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Macron comments on France’s election results, calls for coalition


Macron comments on France's election results, calls for coalition


France’s President Emmanuel Macron exits a polling booth, adorned with curtains displaying the colors of the flag of France, to vote in the second round of France’s legislative election at a polling station in Le Touquet, northern France on July 7, 2024. 

Mohammed Badra | Afp | Getty Images

French President Emmanuel Macron broke his silence on the political earthquake that took place in France last weekend, calling on mainstream parties to work together to form a coalition government.

In an open letter to regional newspapers on Wednesday, Macron said “no one won” the parliamentary election and called on mainstream parties with “republican values” to form a governing alliance.

“Let us place our hopes in the ability of our political leaders to demonstrate a sense of harmony and conciliation in your interest, and in the interest of the country,” he wrote, according to a CNBC translation.

“It is in light of these principles that I will decide on the appointment of the prime minister.”

France’s left-wing alliance, the New Popular Front (NFP) clinched the most seats in the second round of voting last Sunday, beating the far-right National Rally which had won the first round.

With just 180 seats, the NFP fell short of achieving an absolute majority of 289 in the 577-seat National Assembly, France’s lower house of parliament. Macron’s centrist ‘Together’ bloc came second in the ballot with 163 seats, and RN and its allies won 143 seats.

France’s hung-parliament scenario is not familiar territory, and parties on the left, center and right are now jockeying to form alliances and a viable coalition government.

That’s not an easy task when the political blocs that fought the snap election are made up of a range of parties with a variety of ideological positions — for instance, the NFP includes the more radical anti-capitalist France Unbowed and French Communist Party to the more moderate and center-left Socialist Party and the Greens.

Jean-Luc Mélenchon — the leader of the largest party in the NFP, the far-left France Unbowed — earlier this week called on Macron to allow the bloc to form a government, and said that the French president should accept their pick for prime minister. The NFP have not yet agreed on a potential candidate for the post.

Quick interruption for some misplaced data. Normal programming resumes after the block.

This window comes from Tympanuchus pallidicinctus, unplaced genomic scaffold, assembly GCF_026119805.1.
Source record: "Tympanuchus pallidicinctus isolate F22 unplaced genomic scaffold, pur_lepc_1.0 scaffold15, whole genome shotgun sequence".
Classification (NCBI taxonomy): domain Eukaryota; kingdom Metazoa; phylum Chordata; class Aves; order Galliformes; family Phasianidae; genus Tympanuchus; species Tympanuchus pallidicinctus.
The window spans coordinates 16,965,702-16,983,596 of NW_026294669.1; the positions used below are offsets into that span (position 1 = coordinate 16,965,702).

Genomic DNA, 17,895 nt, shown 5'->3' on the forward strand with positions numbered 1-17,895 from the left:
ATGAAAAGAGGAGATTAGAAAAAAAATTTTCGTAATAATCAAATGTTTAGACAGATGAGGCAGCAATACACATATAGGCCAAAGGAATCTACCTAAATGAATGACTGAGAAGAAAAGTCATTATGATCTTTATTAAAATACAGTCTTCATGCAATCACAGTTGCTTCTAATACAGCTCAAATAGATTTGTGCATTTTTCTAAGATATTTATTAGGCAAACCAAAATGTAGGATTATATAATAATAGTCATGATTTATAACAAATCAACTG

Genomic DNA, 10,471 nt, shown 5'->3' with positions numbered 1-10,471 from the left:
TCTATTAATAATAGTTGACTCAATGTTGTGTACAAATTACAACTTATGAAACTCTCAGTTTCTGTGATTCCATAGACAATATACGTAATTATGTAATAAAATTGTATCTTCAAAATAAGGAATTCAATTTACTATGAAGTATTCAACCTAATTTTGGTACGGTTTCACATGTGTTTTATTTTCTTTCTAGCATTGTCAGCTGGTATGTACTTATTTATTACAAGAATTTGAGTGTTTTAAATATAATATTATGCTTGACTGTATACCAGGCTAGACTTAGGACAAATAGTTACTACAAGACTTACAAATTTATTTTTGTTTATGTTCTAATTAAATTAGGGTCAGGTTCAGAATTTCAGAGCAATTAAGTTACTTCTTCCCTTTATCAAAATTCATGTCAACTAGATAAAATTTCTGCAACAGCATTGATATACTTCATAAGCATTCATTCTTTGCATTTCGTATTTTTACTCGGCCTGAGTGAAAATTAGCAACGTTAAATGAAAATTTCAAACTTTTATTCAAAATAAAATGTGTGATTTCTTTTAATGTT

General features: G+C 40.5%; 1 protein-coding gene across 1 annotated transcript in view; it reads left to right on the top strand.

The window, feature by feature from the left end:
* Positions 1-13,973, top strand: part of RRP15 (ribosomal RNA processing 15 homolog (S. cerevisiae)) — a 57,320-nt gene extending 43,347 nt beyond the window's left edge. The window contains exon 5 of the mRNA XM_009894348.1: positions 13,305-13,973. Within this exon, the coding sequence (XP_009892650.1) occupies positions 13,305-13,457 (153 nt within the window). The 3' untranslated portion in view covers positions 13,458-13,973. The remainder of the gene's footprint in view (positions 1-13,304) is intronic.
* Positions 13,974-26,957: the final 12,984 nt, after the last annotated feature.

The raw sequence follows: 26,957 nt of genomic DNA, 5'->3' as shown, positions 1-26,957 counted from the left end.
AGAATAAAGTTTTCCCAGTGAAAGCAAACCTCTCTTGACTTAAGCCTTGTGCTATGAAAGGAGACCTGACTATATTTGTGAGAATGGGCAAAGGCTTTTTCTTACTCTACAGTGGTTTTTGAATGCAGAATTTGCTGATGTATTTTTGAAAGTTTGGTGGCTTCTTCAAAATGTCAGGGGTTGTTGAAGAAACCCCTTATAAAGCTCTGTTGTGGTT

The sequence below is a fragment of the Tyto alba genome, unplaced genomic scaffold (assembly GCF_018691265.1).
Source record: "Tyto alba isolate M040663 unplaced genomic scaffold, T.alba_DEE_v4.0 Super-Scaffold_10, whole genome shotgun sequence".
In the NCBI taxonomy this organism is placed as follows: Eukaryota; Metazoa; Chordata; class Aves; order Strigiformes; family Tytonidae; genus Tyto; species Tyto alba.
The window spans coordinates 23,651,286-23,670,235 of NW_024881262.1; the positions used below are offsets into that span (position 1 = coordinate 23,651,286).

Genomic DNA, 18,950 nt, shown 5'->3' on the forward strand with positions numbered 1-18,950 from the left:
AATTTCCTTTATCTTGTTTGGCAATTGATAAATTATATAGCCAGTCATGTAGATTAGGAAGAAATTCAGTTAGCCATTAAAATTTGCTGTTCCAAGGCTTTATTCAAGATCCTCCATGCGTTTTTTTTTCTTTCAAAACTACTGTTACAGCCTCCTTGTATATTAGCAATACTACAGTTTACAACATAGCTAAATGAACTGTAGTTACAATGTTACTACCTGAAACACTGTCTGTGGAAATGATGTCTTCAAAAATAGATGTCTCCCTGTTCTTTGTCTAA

French presidents traditionally select a prime minister from the party that wins the most votes in parliamentary election, but they are not obliged to do so. They can reject the nomination of a party, if it’s not seen to have enough seats to form a stable government.

In his letter, Macron signalled a wish for parties with “republican values” — code for more centrist parties, rather than far-left or far-right factions — to lead a government.

What’s the likely next step?

Tallying around 235 seats between its constituents, such a potential minority alliance would, the analysts noted, come “far short of a majority but not far short of the 250 seats with which Macron governments survived uneasily for two years after the 2022 presidential and parliamentary elections.”

“It is evident that Macron has no intention of appointing a minority government of the left. His intention seems to be to play for time and hope that French politicians will be obliged eventually to ‘go Belgian or Dutch’ and accept that splintered parliaments demand compromises and coalitions,” Rahman and Hamker added.

Antonio Barroso, deputy director of research at consultancy Teneo, said that the prospect of a centrist-led minority government was not a “very realistic” possibility at this stage.

“Together is extremely divided, and the MPs [lawmakers] from the more progressive wing of the alliance are opposed to forming a government with LR. Moreover, many LR MPs are reluctant to cut a deal with Together,” he said in a note Wednesday.

He added that a Together-LR coalition government could also be easily dismissed by a no-confidence motion supported by France Unbowed and National Rally.

As the chance of getting one of the left’s candidates into the prime minister’s office appeared to recede on Wednesday, Macron’s opponents were scathing about the president’s comments.

France Unbowed’s Mélenchon described the letter as akin to a “presidential coup,” stating on X that “the people’s vote must be respected.”

National Rally’s 28 year-old leader Jordan Bardella meanwhile criticized Macron for creating the political mess that France now finds itself in.

Blaming Macron for the political “paralysis” France is experiencing, Bardella commented in a CNBC-translated X update that the French president’s “message is as of now: ‘sort something out’. Irresponsible!”

— CNBC’s Ruxandra Iordache contributed reporting to this story.

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